There is no good time of year, only less bad times. If we had snow and freezing, I assume the ticks would be very inactive at that point, but we live here, and there is no winter here.
If you followed these forums, this past spring, it was repeatedly noted that this year is one of the worst years for ticks so far, nationally.
Spring/Summer/Fall is the most dangerous time because that's when the nymphs are active. as well as the adults. The nymphs have a much higher rate of infection than the adults, and are also this big (poppy seed sized): .
Winter is more for the adults only, which are easier to spot because they are bigger, the size of a sesame seed.
If you are hiking down an open trail, and not brushing against grasses, knee high etc, there's not a lot of ways a tick can get on you I believe. If you sit on fallen leaves, under a tree, there are lots of ways for young ticks especially to get on you. Supposedly ticks prefer the uphill side of a trail's edge, if there is one.
The 24 hours to contract lyme is not hard and fast, like most things known, or rather, not really known, just estimated. One case got it almost immediately, others might take more than 24 hours. The first known tick gathered to prove ticks spread lyme was collected by a biologist quite soon after he got bitten, and he subsequently got lyme from that bite.
Permethrin works, shoving pants into socks and wearing long sleeves works especially with permethrin.
It helps to be aware of growth along trail, the ticks aren't magicians, they are spiders that crawl, they don't jump from what I gather, or drop.
The young ticks, contrary to some views some people here are still sadly repeating, do not live on leaves and low branches, they live on the ground, tree duff, logs and so on, the young ticks are shooting for mice, their main hosts at the juvenile phase. The adult ticks are shooting for deer, who I guess they get along with reasonably well, ie, the deer do not contract Lyme. I just learned that one.
You are correct to fear, I read some stuff from Norwegian base jumpers (people who think it's fun to jump off fjord cliffs and parachute down), and they noted that what they fear is lyme and ticks, because, unlike some people on these forums, they have used their brains to witness facts, such as their friends getting chronic lyme, which is about as debilitating as anything you can hope to contract. Now as for the wisdom of hurtling off cliff... Base jumpers are prone to this problem because to get to fjord cliff wall tops, they have to bushwack a lot.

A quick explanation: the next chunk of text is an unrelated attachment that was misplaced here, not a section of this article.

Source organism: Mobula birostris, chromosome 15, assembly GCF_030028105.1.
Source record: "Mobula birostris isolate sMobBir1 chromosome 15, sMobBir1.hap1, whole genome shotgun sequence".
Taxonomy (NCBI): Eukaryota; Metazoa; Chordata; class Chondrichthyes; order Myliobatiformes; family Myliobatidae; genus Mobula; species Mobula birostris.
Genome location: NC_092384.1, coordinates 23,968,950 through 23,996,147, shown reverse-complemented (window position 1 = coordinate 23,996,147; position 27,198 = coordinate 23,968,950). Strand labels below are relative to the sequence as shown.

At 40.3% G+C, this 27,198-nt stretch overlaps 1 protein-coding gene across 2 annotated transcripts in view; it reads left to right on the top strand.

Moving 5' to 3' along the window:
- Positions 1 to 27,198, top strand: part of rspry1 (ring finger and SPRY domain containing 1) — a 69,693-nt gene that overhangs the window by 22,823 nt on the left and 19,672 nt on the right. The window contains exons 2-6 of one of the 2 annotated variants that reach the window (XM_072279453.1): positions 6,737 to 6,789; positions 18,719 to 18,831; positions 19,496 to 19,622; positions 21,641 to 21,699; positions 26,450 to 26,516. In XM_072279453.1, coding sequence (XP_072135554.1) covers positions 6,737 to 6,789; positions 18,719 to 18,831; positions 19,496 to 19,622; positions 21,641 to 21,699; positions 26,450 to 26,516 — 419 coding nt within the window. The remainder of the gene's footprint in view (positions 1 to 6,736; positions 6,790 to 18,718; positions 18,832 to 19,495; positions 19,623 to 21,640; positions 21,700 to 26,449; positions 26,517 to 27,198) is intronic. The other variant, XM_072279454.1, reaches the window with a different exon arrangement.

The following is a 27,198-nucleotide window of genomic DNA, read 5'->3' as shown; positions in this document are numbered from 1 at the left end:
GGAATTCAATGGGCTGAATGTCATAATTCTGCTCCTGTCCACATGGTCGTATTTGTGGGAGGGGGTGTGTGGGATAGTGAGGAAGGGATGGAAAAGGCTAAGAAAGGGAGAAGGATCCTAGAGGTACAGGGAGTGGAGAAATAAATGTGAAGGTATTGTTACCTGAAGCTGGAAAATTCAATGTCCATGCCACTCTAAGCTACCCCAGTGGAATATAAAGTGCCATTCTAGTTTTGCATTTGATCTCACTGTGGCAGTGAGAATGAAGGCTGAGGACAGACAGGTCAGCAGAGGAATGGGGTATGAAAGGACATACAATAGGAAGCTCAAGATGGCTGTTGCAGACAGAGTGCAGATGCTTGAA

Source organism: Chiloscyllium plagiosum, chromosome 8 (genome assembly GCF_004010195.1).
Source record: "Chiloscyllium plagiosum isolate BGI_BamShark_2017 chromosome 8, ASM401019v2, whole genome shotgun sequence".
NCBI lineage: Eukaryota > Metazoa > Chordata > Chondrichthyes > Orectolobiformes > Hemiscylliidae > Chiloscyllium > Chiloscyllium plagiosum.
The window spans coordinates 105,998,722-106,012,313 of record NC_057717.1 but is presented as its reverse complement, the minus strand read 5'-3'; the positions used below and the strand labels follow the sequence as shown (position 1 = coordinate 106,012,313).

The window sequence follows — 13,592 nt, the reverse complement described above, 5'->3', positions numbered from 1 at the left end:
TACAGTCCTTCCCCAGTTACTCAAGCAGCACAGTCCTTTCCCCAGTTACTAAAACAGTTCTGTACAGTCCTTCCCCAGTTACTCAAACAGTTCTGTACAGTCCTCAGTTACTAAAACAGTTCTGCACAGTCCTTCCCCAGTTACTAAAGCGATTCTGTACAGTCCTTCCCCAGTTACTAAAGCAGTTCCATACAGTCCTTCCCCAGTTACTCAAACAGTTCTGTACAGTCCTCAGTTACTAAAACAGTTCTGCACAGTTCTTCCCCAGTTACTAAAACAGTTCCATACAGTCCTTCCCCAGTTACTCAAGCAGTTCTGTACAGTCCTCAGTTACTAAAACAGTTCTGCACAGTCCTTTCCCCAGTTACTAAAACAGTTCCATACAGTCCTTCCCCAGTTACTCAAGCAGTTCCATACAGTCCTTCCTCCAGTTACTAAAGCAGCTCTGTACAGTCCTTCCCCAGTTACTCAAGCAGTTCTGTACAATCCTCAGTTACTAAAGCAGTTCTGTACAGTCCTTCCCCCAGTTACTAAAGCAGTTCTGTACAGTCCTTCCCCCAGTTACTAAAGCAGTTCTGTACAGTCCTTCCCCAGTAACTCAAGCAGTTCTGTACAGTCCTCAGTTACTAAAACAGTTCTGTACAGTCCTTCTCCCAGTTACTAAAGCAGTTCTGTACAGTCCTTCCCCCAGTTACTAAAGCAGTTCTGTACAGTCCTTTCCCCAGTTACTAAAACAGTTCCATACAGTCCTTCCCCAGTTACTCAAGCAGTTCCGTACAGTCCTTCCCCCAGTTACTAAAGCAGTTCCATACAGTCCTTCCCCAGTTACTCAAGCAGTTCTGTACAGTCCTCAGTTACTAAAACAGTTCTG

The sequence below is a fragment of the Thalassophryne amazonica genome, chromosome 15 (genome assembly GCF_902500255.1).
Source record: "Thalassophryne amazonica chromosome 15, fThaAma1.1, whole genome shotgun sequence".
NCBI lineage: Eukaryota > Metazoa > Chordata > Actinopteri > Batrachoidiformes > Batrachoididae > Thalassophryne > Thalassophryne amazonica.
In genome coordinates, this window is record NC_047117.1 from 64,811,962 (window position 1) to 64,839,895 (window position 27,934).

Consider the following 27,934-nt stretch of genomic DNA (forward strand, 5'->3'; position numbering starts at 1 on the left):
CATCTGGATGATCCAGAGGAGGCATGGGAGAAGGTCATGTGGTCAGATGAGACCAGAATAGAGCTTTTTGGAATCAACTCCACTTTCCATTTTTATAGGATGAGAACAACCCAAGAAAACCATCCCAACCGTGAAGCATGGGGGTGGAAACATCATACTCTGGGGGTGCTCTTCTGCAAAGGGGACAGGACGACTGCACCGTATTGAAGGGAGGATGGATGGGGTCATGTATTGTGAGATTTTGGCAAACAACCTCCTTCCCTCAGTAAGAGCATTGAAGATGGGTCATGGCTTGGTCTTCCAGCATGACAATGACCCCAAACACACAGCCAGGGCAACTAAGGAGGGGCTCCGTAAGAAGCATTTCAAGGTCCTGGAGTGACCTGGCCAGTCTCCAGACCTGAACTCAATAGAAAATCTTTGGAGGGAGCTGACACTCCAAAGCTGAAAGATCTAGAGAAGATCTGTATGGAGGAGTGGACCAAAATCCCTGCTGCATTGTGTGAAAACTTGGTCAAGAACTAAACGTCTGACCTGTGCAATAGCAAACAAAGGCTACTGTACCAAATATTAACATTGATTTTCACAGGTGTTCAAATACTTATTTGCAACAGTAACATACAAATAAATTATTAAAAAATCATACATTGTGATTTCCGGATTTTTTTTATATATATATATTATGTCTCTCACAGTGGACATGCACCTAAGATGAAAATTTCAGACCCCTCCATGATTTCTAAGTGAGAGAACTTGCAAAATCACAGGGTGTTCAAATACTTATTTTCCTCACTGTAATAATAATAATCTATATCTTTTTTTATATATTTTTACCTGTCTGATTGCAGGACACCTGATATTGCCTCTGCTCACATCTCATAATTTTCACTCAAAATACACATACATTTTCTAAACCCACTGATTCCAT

But proper care, proper clothing, and a careful tick check post hike certainly minimize the danger. note that it's MUCH easier to do proper tick checks with a partner, because ticks just happen to love everwhere on your body you can't actually see, your behind your knees, groin area, armpits, and right along your hairline. And being informed and taking the proper precautions certainly do a huge amount to make hiking enjoyable again, and minimizing the risk. The biggest danger of these insects is ignorance, and believing things that have long since been shown to be false.
A recent study I just read suggests an underreporting by 12 times of lyme infections in the USA, making this problem far worse than the CDC currently admits. CDC tick tests, by the way, are close to useless as data, they are limited, often only sampling a few ticks in a small area. People up in Sonoma did their own tick testing and found about 40% infection rates in nymphs.
If you respect the situation and handle it accordingly you are already part of the way home, and are far less likely to be hit with unexpected diseases.
About 50% of people never know they were bitten, and about 50% of lyme victims never see the classic bulls eye rash, so the real takeaway is this: if you get a weird fever that lingers, with sweats, after hiking, assume the worst and get treatment as soon as possible. While 30 days of antibiotics is not great for your body, it's a lot better than getting lyme chronically. In california doctors are very ignorant about this stuff, by the way, not like the east coast.
What is understood on these questions is not hard and fast, this knowledge is a work in progress, and should be treated as such.
REI sells a nice tick remover, it's a shovel like flat thing, with groove in the center to get the tick's head stuck in so you can slowly remove it. All old tick removal old wives tales have been shown to be very bad ideas, fire, grease, etc. Get hold of body, then slowly pull out. The rei tool is probably similar to other dog tick removal tools I'd guess, it comes with a magnifying glass, so you can get the tick by the right end. Tweezers if done wrong can squirt the contents of the stomach of the tick into your body, which is a poor idea for obvious reasons.